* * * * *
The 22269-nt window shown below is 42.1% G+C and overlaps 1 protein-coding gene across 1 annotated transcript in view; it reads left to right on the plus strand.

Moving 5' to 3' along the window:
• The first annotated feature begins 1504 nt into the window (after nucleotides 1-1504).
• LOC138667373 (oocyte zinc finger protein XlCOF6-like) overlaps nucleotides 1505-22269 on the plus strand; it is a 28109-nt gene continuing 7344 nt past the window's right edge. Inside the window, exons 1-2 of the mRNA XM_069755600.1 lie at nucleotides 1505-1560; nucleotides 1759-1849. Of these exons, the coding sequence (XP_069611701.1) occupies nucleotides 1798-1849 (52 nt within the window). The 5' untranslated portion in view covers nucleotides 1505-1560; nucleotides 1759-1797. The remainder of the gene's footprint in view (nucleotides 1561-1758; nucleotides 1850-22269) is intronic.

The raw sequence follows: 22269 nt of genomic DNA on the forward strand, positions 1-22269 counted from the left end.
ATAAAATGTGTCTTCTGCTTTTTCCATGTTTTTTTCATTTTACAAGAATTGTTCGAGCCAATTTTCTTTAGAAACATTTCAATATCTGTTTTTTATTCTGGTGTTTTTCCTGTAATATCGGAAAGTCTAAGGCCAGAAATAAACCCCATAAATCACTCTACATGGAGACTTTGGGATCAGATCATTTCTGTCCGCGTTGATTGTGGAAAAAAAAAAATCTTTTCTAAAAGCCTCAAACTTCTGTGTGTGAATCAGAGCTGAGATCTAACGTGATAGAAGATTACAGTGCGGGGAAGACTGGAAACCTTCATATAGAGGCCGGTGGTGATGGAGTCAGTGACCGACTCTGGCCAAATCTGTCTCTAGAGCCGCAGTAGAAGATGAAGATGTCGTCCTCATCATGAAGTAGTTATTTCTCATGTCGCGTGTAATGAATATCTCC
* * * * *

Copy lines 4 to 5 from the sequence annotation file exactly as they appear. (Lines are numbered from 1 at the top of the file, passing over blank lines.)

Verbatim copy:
• LOC138667373 (oocyte zinc finger protein XlCOF6-like) overlaps nucleotides 1505-22269 on the plus strand; it is a 28109-nt gene continuing 7344 nt past the window's right edge. Inside the window, exons 1-2 of the mRNA XM_069755600.1 lie at nucleotides 1505-1560; nucleotides 1759-1849. Of these exons, the coding sequence (XP_069611701.1) occupies nucleotides 1798-1849 (52 nt within the window). The 5' untranslated portion in view covers nucleotides 1505-1560; nucleotides 1759-1797. The remainder of the gene's footprint in view (nucleotides 1561-1758; nucleotides 1850-22269) is intronic.

The raw sequence follows: 22269 nt of genomic DNA on the forward strand, positions 1-22269 counted from the left end.